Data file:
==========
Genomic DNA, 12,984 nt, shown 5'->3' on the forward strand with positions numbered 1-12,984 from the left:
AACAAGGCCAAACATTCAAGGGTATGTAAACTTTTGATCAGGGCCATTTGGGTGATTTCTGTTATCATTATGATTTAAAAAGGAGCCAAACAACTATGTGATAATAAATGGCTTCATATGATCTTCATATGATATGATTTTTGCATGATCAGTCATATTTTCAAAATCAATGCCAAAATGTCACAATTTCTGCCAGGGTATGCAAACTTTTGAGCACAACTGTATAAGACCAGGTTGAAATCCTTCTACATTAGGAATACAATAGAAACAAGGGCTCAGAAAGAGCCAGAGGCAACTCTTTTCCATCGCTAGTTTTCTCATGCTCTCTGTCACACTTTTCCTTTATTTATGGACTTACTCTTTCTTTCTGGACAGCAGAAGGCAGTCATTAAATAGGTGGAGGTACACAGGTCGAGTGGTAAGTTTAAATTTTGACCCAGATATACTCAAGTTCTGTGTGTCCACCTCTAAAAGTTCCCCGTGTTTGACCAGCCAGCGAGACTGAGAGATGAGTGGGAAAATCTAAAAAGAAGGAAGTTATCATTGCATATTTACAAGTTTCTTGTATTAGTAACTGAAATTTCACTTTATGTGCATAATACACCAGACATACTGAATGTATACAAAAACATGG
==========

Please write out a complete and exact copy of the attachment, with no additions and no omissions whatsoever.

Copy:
Genomic DNA, 12,984 nt, shown 5'->3' on the forward strand with positions numbered 1-12,984 from the left:
AACAAGGCCAAACATTCAAGGGTATGTAAACTTTTGATCAGGGCCATTTGGGTGATTTCTGTTATCATTATGATTTAAAAAGGAGCCAAACAACTATGTGATAATAAATGGCTTCATATGATCTTCATATGATATGATTTTTGCATGATCAGTCATATTTTCAAAATCAATGCCAAAATGTCACAATTTCTGCCAGGGTATGCAAACTTTTGAGCACAACTGTATAAGACCAGGTTGAAATCCTTCTACATTAGGAATACAATAGAAACAAGGGCTCAGAAAGAGCCAGAGGCAACTCTTTTCCATCGCTAGTTTTCTCATGCTCTCTGTCACACTTTTCCTTTATTTATGGACTTACTCTTTCTTTCTGGACAGCAGAAGGCAGTCATTAAATAGGTGGAGGTACACAGGTCGAGTGGTAAGTTTAAATTTTGACCCAGATATACTCAAGTTCTGTGTGTCCACCTCTAAAAGTTCCCCGTGTTTGACCAGCCAGCGAGACTGAGAGATGAGTGGGAAAATCTAAAAAGAAGGAAGTTATCATTGCATATTTACAAGTTTCTTGTATTAGTAACTGAAATTTCACTTTATGTGCATAATACACCAGACATACTGAATGTATACAAAAACATGG